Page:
Creative Commons licensing in Indonesian open access journals: current challenges and the way forward
As a member of the journal management task force at Universitas Gadjah Mada (UGM), Indonesia, I help manage over 70 academic journals, all of which are open access. For open access journals, one of the most important things is applying a license to articles, so that transparency—of both copyright and users’ rights—is ensured. Because of their ease of use and understanding, Creative Commons licenses have become the first choice for journal publishers seeking to license their content. This is also aided by the fact that CC licenses are one of the main requirements for inclusion in the Directory of Open Access Journals.
Creative Commons’ reputation in academic publishing is well-deserved, not only because it is a key cog in the open access machine, but because its licenses support the core values of open access scholarly publishing, namely the advancement of knowledge through openness and sharing, and ethical conduct in the production of scholarly publications.
In our journal team, we adhere to the DOAJ’s Principles of Transparency and Best Practice in Scholarly Publishing. These are a set of principles established collaboratively between the Committee on Publication Ethics, the DOAJ, the Open Access Scholarly Publishers Association, and the World Association of Medical Editors, and with which all of their respective members must comply. Concerning to copyright and licensing, the principles dictate that publishers should clearly state their copyright policy and provide licensing information (including policies regarding uploading published articles to third party repositories) in the journals’ guidelines, and that in each published article, the copyright holder and licensing terms should be indicated. In addition, in choosing their licensing terms, each journal is required to adhere to the Budapest Open Access Initiative’s (BOAI) definition of open access, to which Creative Commons licenses also conform. The BOAI insists that copyright in open access should be retained by authors, and that they should have complete control over how their works are to be used, remixed, tweaked, and distributed. Such a broad and varied range of freedoms necessitates something that works alongside copyright to pre-grant these rights. This is where Creative Commons comes in.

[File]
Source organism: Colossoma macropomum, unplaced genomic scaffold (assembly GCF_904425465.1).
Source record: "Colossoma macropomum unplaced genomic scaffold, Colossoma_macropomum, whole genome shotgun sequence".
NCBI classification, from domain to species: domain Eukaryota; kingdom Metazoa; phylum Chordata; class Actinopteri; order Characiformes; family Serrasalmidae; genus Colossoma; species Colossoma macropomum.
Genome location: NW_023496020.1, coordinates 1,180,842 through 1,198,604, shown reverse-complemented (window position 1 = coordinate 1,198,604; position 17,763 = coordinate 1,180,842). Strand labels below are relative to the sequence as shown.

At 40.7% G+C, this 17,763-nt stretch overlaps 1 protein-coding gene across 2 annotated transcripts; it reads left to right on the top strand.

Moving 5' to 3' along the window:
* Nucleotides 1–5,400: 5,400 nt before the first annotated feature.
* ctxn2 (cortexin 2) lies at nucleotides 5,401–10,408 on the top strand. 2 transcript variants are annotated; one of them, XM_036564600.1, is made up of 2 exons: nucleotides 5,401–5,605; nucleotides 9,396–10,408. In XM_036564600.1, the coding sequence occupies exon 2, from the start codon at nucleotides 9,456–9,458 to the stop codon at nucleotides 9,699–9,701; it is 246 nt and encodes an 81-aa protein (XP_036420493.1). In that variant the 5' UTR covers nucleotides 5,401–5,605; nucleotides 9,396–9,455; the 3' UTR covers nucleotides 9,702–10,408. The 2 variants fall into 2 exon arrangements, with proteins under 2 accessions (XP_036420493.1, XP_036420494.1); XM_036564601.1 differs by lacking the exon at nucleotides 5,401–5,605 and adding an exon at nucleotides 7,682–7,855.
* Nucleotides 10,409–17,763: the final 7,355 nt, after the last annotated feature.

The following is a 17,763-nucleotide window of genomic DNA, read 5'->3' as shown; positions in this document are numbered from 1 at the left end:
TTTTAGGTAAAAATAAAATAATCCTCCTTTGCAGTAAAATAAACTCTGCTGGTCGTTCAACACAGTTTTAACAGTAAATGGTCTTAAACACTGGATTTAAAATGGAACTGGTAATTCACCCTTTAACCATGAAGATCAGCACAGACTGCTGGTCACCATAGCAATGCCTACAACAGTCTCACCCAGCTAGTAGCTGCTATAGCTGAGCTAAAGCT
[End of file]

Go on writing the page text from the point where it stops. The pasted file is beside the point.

Indonesian journal managers' adoption of CC licenses
The use of CC licenses by open access journals in Indonesia has been a common practice for the past four years. This is primarily because it is advocated by the Public Knowledge Project in its journal management software, Open Journal Systems, as well as the aforementioned requirement of it by the DOAJ (particularly where the DOAJ Seal is concerned), which is one of the indexing services used by the Ministry of Research, Technology, and Higher Education of the Republic of Indonesia to assess researcher performance.
Nevertheless, most journal managers are not well-versed in Creative Commons, making them incapable of appropriately applying the licenses. Many are also wary of abandoning the traditional “all rights reserved” policy, for the fear of losing “ownership” of the articles they publish. Both of these shortcomings inevitably create problems when the time comes to choose or apply a license, the manifestations of which are unfortunately easy to find, most often after the license has been applied and is in use.